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Thursday, May 22, 2014

Water Wheel

A new water wheel will remove tons of plastic bottles, cups and cigarettes butts from the Inner Harbor.

Waterfront Partnership of Baltimore Inc. is harnessing the power of light and water to help prevent trash from floating into the Inner Harbor.

The organization is installing a solar- and water-powered wheel to collect trash at the base of the Jones Falls, between Pier VI and Harbor East.  The wheel, capable of removing 50,000 pounds of trash per day, will bring the Waterfront Partnership closer to its goal of making the harbor clean enough for recreational use by 2020.

"It's a big step forward toward a swimmable, fishable harbor.  Trash in the harbor is considered a pollutant, and so it helps remove a major source of pollution." said Laurie Schwartz, president of the Waterfront Partnership.  "Most importantly it will serve as a really important educational element."

The $800,000 wheel is being funded by two main donors - $500,000 from the Maryland Port Administration and $300,000 from Constellation Energy.

The wheel is set to debut this week.

It's no small installation.  The 100,000-pound contraption is 50 feet long, 30 feet wide and the water wheel itself is 14 feet in diameter.

This is no the first time the harbor has utilized a water wheel to clean up trash from the water; the Waterfront Partnership tried one at the same spot in 2008 for about eight months.  During that time, the wheel removed about 300,000 pounds of trash, including 190,000 plastic bottles, 160,000 foam cups and other products, 60,000 plastic bags and more than 1 million cigarette butts, Schwartz said.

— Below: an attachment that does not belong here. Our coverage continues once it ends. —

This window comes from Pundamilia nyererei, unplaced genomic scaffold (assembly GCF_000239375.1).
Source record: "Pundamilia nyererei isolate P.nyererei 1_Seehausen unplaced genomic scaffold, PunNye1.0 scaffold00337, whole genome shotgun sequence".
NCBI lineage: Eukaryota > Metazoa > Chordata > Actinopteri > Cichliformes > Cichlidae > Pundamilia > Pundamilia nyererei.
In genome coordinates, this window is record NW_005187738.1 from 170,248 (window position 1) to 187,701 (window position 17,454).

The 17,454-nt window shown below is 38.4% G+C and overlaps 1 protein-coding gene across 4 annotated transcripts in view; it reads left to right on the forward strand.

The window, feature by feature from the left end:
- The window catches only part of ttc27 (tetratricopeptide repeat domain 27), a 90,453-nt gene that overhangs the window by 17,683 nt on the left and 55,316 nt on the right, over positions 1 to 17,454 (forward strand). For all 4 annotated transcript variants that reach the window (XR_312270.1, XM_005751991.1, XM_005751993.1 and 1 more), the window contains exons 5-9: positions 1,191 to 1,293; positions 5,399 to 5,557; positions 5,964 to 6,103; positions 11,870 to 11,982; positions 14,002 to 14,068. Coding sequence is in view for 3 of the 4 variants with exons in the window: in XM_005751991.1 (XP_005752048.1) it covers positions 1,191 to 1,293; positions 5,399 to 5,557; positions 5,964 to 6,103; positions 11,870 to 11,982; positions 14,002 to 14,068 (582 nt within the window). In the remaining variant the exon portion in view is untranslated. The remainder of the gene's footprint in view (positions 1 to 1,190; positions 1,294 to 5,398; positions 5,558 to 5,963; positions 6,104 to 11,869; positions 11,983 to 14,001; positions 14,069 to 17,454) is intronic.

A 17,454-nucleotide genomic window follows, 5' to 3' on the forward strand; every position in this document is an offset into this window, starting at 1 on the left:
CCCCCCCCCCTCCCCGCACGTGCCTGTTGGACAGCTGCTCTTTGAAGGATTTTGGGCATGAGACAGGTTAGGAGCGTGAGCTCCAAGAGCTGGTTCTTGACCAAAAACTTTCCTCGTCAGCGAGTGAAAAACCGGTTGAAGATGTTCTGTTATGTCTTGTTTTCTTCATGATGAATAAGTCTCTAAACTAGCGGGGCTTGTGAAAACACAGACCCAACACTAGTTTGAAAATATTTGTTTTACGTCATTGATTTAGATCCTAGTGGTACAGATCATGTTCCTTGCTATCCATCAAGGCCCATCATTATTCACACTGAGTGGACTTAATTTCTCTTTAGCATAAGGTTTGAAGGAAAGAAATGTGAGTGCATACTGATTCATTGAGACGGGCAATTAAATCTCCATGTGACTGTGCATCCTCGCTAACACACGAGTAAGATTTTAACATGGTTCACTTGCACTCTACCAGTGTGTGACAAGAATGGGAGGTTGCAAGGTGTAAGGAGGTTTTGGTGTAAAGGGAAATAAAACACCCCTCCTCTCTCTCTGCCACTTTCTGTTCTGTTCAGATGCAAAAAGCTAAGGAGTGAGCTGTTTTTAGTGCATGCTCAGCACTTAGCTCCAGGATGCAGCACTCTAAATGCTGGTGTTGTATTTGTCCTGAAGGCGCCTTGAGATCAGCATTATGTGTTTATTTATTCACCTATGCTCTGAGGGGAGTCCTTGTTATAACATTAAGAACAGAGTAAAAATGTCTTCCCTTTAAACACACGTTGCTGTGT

She expects the new wheel to collect about the same volume of trash this time around, noting that street sweeping throughout the city could help reduce the amount of trash that ends up in the water.  But the city isn't the major source of the harbor's trash problem.

"While some people think that it's the tourists that stand at the edge and throw cups into the water, it's really not." Schwartz said. Rather, the trash washes downstream from the Jones Falls watershed into the harbor.

The new installation will be more permanent than the previous wheel.  The water wheel should have a life of about 15 years, Schwartz said.

Friday, May 16, 2014

Democratization of Construction: Who is Our Next Builders

Chinese Company Assembles 10 3D-Printed Concrete Houses in a Day for Less Than $5,000 Each

A Shanghai building company recently constructed a small community of partially 3D-printed houses in less than a day. Unlike DUS Architects' ongoing aims to completely 3D-print a canal house in Amsterdam however, the Chinese company WinSun Decoration Design Engineering Co. printed the basic components separately before assembling them on site. Although these concrete houses do not represent 3D printing in its purest form, their construction in such a short time span for just $4,800 each is no less impressive.

Read more: Chinese Company Assembles 10 3D-Printed Concrete Houses in a Day for Less Than $5,000 Each | Inhabitat - Sustainable Design Innovation, Eco Architecture, Green Building 
A massive 3D printer measuring 490 feet long, 33 feet wide, and 20 feet deep was used to 3D print each of the structural components from the giant concrete slabs to the inner cross bracing. To cut down on costs, WinSun fabricated the frame from layers of concrete partly made from recycled construction waste, industrial waste, and glass fibers. Each house is approximately 2,100 square feet.  




WinSun also plans to open 100 recycling factories in the country to continue to transform waste into cost-effective “ink” for their 3D printers. By doing so, Winsun estimates that this kind of 3D printing could cut costs for construction companies in half. If these 3D-printed houses catch on, the company also hopes that the technology could provide affordable housing for the impoverished.